- 3 regions in Russia's Far East suffer catastrophic flooding
- A government ministry says at least 18,000 are affected
- Authorities set up 166 shelters, ship in emergency aid, state news reports
Catastrophic flooding has prompted the evacuation of thousands upon thousands of people in Russia's Far East, a government ministry said Sunday, spurring hasty efforts to set up housing for the displaced.
Russia's emergency ministry said Sunday that 18,000 people had been affected in three regions north of China not far from the Sea of Okhotsk. RIA Novosti, a state-run news agency, identified the affected regions as the Amur region, Khabarovsk Territory and the Jewish Autonomous Region.
This report, citing an emergency ministry spokesperson, had an even larger number of people affected after heavy rains spurred the floods -- 32,000, of which 17,000 had been evacuated.
The evacuees had lived in thousands of homes and apartment buildings across 121 impacted towns and villages, including some like Amurskaya Oblast, Khabarovskiy Krai and Evreiskaya Oblast that were particularly devastated.
Authorities rushed to set up 166 temporary shelters and move in food, water and medical supplies, Health Minister Veronika Skvortsova said, according to RIA Novosti. That report, for instance, said that a plane had headed to the city of Blagoveshchensk with 53 tons of aid, including food, life jackets and boats.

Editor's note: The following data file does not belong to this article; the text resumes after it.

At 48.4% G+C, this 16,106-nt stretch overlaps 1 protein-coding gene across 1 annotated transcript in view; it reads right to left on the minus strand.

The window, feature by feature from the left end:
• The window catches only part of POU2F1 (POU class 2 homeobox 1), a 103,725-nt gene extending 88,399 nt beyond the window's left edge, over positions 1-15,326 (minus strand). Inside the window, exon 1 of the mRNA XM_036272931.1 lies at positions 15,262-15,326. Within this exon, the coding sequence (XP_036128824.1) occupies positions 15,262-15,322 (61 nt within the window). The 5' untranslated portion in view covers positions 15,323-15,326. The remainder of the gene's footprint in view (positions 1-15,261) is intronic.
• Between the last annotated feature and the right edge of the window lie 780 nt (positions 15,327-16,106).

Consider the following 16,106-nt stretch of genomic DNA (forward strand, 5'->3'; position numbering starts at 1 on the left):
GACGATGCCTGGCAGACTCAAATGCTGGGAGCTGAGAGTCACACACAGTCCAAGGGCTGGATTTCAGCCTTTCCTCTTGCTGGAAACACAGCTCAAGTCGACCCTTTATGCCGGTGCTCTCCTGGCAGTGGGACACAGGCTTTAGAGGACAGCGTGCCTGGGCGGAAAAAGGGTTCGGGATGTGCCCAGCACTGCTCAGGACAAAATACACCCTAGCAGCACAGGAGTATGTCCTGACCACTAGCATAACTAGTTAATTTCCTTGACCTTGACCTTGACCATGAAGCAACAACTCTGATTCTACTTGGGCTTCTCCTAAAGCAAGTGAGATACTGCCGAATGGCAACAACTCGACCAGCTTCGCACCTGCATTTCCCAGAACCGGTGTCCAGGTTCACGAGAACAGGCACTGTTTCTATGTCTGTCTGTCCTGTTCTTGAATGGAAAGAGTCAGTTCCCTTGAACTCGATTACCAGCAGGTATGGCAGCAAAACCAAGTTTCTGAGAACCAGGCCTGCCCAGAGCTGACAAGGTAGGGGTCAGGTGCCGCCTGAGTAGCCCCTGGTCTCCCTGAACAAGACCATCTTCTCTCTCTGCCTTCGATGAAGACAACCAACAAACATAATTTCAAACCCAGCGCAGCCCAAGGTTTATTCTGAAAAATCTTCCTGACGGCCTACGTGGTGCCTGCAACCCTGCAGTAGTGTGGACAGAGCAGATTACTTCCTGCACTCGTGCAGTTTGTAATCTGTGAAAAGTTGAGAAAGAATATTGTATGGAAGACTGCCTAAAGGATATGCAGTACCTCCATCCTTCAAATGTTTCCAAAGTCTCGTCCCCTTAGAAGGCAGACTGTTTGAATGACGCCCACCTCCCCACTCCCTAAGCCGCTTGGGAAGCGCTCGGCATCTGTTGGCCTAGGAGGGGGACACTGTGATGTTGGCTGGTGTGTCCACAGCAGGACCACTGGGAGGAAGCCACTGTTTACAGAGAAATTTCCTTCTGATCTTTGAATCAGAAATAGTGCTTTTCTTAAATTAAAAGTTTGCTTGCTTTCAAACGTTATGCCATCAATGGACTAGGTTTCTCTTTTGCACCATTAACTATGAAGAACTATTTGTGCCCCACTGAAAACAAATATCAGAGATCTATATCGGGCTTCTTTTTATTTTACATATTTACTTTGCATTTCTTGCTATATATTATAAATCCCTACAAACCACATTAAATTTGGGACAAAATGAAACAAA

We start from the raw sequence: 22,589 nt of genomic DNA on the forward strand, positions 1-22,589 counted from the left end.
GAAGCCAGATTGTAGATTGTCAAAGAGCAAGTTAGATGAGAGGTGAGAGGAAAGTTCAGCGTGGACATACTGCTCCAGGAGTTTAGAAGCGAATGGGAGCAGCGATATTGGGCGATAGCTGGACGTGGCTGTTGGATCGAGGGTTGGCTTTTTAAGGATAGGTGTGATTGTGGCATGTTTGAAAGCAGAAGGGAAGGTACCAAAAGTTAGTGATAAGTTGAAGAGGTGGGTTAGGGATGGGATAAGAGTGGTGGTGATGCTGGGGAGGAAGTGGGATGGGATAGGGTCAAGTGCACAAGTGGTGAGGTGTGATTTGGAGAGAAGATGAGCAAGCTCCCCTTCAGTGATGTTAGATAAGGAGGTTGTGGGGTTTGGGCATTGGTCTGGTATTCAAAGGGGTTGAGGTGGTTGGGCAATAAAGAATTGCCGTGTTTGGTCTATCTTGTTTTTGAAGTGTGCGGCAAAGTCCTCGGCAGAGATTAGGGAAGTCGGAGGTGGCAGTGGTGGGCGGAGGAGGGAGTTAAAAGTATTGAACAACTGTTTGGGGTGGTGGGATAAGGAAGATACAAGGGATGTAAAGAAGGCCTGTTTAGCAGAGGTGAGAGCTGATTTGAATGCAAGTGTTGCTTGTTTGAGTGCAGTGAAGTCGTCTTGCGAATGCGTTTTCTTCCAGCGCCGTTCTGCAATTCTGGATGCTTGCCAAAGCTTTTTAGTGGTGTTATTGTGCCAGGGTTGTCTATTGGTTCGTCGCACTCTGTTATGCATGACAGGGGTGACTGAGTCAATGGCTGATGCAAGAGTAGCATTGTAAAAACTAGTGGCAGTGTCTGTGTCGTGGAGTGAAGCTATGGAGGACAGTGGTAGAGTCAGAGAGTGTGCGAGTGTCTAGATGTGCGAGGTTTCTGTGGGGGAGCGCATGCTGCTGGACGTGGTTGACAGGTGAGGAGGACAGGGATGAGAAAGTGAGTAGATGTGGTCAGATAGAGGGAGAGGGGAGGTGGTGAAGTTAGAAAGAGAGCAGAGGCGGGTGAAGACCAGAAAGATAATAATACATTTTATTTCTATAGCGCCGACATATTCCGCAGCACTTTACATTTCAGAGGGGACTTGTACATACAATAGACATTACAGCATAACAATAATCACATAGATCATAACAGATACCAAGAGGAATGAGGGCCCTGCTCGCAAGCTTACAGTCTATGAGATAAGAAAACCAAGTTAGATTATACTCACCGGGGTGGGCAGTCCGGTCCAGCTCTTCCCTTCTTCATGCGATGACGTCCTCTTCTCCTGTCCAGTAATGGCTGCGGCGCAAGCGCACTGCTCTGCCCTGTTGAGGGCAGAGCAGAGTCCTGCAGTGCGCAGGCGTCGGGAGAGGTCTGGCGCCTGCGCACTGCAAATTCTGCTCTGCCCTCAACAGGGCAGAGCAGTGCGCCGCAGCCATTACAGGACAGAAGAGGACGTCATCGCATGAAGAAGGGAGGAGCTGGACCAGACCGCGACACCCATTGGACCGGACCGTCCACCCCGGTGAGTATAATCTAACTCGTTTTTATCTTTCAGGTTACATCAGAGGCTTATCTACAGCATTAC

Russian President Vladimir Putin held a meeting Saturday on the floods, after which he told local governors to be involved personally in the response.
"No one must be forgotten, and no one must be lost," he said, as reported by RIA Novosti.
The amount of rain should decrease, and the pace water levels are rising should slow down, after Tuesday, said local enviromental official Vyacheslav Parshin. The water in that river -- which is expected to reach 7 meters (23 feet) by August 25 -- had never been so high, Parshin said according to RIA Novosti.
The emergency ministry's report made no mention that anyone had been killed or injured as a result.
But flooding in the expansive nation of Russia has proved deadly before.
Last July, at least 141 people died after floods surged through southern Russia's Krasnodar region, state-run media reported, citing Russia's Interior Ministry.